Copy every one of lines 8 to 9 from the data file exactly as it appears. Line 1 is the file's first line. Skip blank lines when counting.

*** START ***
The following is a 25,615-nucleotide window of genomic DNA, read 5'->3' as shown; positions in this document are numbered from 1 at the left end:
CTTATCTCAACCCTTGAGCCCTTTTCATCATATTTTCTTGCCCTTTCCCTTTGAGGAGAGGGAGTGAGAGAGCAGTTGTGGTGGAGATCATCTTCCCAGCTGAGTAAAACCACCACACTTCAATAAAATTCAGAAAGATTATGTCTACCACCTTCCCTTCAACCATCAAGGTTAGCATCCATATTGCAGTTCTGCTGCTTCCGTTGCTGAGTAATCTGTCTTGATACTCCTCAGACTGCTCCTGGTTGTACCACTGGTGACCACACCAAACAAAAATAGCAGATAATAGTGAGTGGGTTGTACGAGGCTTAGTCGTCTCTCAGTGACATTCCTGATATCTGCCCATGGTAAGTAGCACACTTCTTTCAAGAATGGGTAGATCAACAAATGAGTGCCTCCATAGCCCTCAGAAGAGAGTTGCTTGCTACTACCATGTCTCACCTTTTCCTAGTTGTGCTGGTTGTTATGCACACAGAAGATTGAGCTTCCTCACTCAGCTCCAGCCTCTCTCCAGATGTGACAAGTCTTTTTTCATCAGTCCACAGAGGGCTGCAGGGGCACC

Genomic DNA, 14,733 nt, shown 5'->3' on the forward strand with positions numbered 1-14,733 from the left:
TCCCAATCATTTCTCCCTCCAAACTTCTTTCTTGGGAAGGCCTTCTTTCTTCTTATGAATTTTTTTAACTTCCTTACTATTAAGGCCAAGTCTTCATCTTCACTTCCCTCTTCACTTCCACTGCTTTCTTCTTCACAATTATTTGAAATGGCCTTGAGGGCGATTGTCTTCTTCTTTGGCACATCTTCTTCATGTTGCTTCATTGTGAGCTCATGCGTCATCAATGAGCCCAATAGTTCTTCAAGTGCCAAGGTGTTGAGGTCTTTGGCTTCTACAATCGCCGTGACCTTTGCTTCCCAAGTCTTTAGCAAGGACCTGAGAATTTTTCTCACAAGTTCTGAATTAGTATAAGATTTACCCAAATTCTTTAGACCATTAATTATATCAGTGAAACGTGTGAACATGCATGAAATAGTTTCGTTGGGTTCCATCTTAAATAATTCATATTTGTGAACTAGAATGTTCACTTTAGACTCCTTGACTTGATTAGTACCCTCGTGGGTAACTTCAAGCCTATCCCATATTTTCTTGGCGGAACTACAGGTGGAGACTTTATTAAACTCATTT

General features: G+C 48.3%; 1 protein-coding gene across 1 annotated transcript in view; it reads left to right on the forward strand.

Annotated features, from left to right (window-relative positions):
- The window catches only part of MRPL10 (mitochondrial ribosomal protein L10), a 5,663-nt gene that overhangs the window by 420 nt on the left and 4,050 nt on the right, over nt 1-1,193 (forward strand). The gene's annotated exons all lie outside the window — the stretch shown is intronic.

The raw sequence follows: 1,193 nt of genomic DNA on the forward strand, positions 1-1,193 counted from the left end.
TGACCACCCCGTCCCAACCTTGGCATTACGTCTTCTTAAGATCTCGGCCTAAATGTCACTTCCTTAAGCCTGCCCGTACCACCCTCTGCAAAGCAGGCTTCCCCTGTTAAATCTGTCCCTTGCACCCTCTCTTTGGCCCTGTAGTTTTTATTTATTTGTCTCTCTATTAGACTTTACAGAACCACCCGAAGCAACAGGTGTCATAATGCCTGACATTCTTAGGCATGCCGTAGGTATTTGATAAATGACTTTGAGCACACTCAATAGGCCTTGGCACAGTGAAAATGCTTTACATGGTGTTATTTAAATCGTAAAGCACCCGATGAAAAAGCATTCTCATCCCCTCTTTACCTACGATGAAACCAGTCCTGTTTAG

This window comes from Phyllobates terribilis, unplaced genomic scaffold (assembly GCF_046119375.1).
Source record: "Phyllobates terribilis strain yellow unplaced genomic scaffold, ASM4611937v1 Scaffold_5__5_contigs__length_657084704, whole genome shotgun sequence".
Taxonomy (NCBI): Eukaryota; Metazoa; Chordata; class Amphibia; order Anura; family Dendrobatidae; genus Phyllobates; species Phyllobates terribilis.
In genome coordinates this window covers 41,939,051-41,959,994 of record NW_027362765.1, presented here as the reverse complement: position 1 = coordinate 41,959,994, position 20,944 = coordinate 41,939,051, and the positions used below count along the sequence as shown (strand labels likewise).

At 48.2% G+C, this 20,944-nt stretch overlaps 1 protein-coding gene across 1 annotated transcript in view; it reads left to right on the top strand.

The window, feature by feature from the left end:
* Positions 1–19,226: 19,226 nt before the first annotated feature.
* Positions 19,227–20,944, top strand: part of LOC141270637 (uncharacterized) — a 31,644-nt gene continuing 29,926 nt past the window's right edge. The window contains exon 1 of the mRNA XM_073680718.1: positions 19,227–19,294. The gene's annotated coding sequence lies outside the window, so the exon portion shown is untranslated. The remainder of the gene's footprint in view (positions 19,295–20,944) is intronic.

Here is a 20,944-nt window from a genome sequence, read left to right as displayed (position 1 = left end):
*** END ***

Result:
The raw sequence follows: 1,193 nt of genomic DNA on the forward strand, positions 1-1,193 counted from the left end.
TGACCACCCCGTCCCAACCTTGGCATTACGTCTTCTTAAGATCTCGGCCTAAATGTCACTTCCTTAAGCCTGCCCGTACCACCCTCTGCAAAGCAGGCTTCCCCTGTTAAATCTGTCCCTTGCACCCTCTCTTTGGCCCTGTAGTTTTTATTTATTTGTCTCTCTATTAGACTTTACAGAACCACCCGAAGCAACAGGTGTCATAATGCCTGACATTCTTAGGCATGCCGTAGGTATTTGATAAATGACTTTGAGCACACTCAATAGGCCTTGGCACAGTGAAAATGCTTTACATGGTGTTATTTAAATCGTAAAGCACCCGATGAAAAAGCATTCTCATCCCCTCTTTACCTACGATGAAACCAGTCCTGTTTAG